Chinese proverbs are a great source of wisdom. Whatever challenges you may be facing, there is bound to be a proverb that would help you out. However, not all of them have English translations, and given the enigmatic nature of ancient sayings, they would be very difficult to understand even for someone who is well-versed in Chinese. Luckily, we live in an age where tools like Google Translate and Pleco are readily available to us, but there are times when words will get lost in translation, which could yield hilarious results. Here are 8 Chinese proverbs according to Google Translate.
Literal translation: People have left their names, wild gooses have left their voices.
Actual meaning: Don’t worry about the wild gooses/geese, they haven’t offered their voices to a sea witch in exchange for human legs. A more accurate translation would be “a person leaves behind a reputation the same way a swallow leaves behind its call”, which means that a person is easily remembered by their reputation.
Literal translation: The dumb eats dumplings and knows it.
Actual meaning: Surely, everyone would know when they are eating dumplings, right? Unless the dumplings are that bad, but really, this more accurately translates to “when a mute eats dumplings, he usually knows how many he has eaten.” This is used to describe a person who knows the situation well but chooses to keep their thoughts to themselves instead of contributing to the conversation.
Literal translation: A done deal is done, raw rice cooks mature rice.
Actual meaning: Rice is an inanimate object that’s incapable of being mature. This proverb just means “the timber is already a boat, the rice is already cooked,” which is basically a version of the saying “what’s done is done.”
Literal translation: Road Yao knows horsepower, sees people’s hearts over time.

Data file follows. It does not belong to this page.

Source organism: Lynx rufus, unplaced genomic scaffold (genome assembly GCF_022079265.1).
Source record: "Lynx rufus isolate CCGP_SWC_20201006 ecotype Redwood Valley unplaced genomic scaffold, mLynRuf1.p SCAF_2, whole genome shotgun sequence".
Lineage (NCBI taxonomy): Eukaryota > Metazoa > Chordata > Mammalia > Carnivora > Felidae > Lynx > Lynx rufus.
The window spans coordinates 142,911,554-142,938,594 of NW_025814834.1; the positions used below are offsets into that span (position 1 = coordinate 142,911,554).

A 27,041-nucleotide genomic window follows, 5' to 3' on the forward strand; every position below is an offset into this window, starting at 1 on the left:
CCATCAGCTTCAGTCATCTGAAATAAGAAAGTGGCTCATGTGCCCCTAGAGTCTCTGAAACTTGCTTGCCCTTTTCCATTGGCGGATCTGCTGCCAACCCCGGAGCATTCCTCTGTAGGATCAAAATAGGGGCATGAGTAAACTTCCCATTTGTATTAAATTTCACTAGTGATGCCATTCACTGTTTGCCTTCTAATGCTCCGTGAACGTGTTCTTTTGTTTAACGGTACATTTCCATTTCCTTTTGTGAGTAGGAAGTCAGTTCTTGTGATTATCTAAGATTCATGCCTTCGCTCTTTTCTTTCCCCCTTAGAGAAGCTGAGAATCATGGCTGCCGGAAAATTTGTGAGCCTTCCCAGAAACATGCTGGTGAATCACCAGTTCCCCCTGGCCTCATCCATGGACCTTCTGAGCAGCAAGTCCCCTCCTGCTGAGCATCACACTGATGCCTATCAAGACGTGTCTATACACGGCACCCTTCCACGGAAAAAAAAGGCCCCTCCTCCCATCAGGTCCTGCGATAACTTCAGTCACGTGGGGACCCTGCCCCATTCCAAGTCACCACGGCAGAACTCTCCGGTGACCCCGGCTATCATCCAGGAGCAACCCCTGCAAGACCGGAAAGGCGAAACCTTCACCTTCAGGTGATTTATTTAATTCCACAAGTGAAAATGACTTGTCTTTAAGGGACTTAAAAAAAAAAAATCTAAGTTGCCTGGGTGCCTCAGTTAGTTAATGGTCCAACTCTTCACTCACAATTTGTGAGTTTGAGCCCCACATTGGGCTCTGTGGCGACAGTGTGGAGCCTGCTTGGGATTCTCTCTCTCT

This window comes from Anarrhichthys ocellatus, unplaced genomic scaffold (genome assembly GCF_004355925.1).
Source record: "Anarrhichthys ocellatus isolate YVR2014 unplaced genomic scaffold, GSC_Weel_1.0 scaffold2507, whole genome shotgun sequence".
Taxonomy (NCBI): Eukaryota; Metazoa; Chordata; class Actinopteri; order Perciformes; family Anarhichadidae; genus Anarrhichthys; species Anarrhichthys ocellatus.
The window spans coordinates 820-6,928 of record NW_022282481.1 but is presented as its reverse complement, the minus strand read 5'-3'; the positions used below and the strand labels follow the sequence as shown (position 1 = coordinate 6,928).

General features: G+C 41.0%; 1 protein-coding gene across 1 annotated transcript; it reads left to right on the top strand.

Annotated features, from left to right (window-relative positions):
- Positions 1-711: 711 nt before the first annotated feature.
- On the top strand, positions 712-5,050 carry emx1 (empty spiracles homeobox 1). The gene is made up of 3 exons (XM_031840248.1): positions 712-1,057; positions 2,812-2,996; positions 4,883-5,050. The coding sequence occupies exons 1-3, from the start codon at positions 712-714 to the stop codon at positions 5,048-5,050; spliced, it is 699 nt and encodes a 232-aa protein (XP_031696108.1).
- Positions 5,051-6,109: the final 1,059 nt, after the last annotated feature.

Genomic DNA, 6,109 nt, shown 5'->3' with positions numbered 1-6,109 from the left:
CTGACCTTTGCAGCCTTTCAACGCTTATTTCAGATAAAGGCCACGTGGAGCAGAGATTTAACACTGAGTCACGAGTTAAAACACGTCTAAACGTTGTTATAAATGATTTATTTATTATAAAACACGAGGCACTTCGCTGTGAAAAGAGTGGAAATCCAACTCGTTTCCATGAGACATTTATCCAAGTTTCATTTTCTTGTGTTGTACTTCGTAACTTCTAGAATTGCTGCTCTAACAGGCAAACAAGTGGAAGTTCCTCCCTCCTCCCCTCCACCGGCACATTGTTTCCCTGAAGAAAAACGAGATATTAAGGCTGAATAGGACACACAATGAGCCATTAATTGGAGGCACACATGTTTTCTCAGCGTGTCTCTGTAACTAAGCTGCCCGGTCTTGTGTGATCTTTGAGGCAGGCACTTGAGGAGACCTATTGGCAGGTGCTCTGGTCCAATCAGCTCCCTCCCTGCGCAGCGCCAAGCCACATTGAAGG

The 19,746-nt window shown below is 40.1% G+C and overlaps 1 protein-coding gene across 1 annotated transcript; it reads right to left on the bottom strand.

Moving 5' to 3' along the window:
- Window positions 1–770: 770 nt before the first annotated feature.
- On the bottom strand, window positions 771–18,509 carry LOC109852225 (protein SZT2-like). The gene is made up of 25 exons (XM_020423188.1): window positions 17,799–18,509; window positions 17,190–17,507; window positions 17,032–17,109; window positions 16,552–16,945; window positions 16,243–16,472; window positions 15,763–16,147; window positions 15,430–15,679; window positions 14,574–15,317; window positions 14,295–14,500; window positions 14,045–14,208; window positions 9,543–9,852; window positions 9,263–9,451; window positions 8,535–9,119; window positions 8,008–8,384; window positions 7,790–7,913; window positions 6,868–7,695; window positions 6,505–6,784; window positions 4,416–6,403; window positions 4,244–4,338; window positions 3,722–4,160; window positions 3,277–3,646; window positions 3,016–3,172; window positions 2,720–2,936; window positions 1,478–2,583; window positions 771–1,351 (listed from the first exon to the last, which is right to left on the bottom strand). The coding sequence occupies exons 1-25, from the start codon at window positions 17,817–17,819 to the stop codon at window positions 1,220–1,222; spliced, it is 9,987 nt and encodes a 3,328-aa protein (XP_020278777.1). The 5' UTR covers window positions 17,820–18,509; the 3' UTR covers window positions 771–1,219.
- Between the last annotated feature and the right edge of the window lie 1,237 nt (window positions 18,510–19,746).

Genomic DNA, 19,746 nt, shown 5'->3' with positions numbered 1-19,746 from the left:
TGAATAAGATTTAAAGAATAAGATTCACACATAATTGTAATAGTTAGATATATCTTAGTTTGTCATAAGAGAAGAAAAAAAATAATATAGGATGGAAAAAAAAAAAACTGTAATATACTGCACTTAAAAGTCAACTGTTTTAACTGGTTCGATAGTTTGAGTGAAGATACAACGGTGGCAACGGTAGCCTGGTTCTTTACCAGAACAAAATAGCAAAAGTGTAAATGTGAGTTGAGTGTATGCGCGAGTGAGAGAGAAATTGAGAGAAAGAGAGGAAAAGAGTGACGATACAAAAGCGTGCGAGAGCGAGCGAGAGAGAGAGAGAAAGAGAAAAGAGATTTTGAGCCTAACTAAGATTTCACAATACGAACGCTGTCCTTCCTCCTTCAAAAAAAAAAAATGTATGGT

Actual meaning: The concept of horsepower definitely did not exist in Ancient China, unless it is referring to something that is literally being pulled by a horse. This is meant to be translated as “distance tests the horse’s strength, time tests a person’s character,” and it describes how it takes a long time to truly understand someone’s nature and capabilities.
Literal translation: Improper, I don’t know that Chai Mi is expensive.
Actual meaning: No, this isn’t a complaint about inflation, but it might as well be in this day and age. It actually means “if you don’t run the family, you won’t know the value of food and rice,” which is a way of saying you should be responsible for your family.
Literal translation: If we lose our horses, we will not know what is good.
Actual meaning: This proverb doesn’t make much sense considering that most of us don’t have spare horses lying around to teach us a lesson, but it’s really a way of saying blessings come in disguise. It’s based on the story of a man named 塞翁, whose horse had run away but came back home a few days later with another horse.
Literal translation: Family ugliness can’t propagate outside.
Actual meaning: Put your pitchforks away, no one’s good looks are being insulted here. The more accurate translation would be “family shames must not be spread outside the house,” which means you should try to keep your family problems to yourselves instead of letting everyone know about them.
Literal translation: The three monks have no water to drink.
Actual meaning: The actual translation is the same as the literal, but rest assured, there are no dehydrated monks involved. It’s just a way of saying you won’t get anything done when you have too many leaders who are each trying to have their way.
Google Translate is a very helpful tool when it comes to translating everyday phrases, but you shouldn’t rely too much on it if you’re a beginner or if you want to hone your skills in Chinese. There are just some things that do not translate well, especially when there are figures of speech involved, although admittedly, it’s fun to use Google Translate when you have some extra time in your hands because you’ll definitely get some good entertainment out of it.